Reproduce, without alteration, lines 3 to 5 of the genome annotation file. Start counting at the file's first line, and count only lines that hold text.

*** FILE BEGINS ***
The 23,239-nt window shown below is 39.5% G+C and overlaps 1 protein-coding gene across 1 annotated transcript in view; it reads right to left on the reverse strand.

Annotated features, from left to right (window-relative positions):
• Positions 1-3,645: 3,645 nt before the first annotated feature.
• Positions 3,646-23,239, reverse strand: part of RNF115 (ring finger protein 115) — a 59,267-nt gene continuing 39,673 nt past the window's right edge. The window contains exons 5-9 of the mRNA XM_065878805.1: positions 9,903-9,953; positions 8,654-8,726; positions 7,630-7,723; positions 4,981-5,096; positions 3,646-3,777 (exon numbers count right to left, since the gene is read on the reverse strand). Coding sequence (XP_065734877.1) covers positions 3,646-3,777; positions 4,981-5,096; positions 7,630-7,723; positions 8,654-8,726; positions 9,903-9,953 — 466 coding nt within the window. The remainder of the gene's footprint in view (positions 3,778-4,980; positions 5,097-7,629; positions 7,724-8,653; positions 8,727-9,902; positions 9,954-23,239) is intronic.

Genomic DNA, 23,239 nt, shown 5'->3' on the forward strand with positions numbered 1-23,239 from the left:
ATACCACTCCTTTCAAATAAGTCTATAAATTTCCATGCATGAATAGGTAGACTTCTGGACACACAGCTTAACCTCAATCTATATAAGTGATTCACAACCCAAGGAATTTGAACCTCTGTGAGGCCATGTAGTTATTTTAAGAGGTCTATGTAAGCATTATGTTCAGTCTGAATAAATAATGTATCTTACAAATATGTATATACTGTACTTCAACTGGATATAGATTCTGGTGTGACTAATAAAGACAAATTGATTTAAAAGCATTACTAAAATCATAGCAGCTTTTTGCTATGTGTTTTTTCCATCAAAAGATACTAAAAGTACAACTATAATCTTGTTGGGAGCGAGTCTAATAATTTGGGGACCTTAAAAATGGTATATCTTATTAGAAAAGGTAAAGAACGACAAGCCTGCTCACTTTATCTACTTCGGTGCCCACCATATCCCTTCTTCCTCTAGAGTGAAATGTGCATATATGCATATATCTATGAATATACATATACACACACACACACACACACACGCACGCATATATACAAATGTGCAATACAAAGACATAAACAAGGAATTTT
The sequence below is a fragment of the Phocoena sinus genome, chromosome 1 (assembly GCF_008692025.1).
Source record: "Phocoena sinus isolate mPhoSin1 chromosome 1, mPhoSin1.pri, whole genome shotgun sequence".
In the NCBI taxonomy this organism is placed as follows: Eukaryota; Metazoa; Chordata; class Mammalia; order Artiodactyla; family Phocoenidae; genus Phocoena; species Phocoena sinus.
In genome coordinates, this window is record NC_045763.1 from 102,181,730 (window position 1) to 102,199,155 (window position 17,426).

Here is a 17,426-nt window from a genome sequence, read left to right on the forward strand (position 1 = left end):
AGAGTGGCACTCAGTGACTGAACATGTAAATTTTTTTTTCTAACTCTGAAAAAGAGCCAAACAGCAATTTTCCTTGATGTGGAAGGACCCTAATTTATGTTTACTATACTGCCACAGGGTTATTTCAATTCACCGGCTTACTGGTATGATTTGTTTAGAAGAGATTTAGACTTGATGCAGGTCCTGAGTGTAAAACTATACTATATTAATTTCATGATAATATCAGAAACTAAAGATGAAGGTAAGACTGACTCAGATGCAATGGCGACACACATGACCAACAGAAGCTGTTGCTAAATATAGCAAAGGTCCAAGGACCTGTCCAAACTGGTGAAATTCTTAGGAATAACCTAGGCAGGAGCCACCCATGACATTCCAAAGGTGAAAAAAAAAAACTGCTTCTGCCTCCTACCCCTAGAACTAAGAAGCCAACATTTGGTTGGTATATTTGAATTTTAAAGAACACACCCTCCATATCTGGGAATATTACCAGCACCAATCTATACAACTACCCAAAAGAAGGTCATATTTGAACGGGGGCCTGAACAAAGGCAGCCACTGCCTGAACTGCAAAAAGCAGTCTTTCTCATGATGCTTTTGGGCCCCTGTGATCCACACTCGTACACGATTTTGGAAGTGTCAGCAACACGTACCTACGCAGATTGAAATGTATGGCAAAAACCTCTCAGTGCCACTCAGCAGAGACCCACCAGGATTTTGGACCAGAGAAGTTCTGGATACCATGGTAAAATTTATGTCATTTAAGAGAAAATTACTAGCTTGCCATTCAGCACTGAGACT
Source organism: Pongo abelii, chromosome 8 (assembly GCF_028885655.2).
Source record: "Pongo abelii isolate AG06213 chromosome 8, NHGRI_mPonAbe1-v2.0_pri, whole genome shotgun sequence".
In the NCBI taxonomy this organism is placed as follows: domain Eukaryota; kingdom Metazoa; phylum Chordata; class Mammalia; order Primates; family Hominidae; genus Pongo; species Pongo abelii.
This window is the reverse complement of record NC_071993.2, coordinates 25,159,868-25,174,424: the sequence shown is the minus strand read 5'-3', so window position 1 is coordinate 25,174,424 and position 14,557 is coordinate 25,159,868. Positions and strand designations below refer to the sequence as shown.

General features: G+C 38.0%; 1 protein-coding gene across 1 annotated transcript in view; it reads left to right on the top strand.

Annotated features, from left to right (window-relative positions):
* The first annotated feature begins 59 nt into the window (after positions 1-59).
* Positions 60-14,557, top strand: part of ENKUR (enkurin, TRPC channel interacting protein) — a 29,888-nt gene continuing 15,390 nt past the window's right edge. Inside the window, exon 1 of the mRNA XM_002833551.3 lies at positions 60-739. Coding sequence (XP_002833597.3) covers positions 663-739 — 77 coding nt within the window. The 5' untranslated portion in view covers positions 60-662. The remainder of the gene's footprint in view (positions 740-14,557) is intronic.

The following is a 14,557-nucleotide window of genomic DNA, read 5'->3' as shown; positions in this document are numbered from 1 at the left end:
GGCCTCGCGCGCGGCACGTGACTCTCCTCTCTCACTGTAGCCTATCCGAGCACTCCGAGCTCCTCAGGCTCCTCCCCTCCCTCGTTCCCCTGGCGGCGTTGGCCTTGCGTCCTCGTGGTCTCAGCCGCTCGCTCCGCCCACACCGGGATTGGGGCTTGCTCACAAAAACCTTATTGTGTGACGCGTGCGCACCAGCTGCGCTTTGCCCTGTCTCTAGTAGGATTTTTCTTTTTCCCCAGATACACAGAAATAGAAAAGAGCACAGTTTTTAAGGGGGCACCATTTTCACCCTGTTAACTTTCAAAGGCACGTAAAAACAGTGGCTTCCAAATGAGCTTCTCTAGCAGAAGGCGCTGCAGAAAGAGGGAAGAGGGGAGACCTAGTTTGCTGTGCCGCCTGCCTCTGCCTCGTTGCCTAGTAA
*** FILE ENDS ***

• Positions 1-3,645: 3,645 nt before the first annotated feature.
• Positions 3,646-23,239, reverse strand: part of RNF115 (ring finger protein 115) — a 59,267-nt gene continuing 39,673 nt past the window's right edge. The window contains exons 5-9 of the mRNA XM_065878805.1: positions 9,903-9,953; positions 8,654-8,726; positions 7,630-7,723; positions 4,981-5,096; positions 3,646-3,777 (exon numbers count right to left, since the gene is read on the reverse strand). Coding sequence (XP_065734877.1) covers positions 3,646-3,777; positions 4,981-5,096; positions 7,630-7,723; positions 8,654-8,726; positions 9,903-9,953 — 466 coding nt within the window. The remainder of the gene's footprint in view (positions 3,778-4,980; positions 5,097-7,629; positions 7,724-8,653; positions 8,727-9,902; positions 9,954-23,239) is intronic.

Genomic DNA, 23,239 nt, shown 5'->3' on the forward strand with positions numbered 1-23,239 from the left: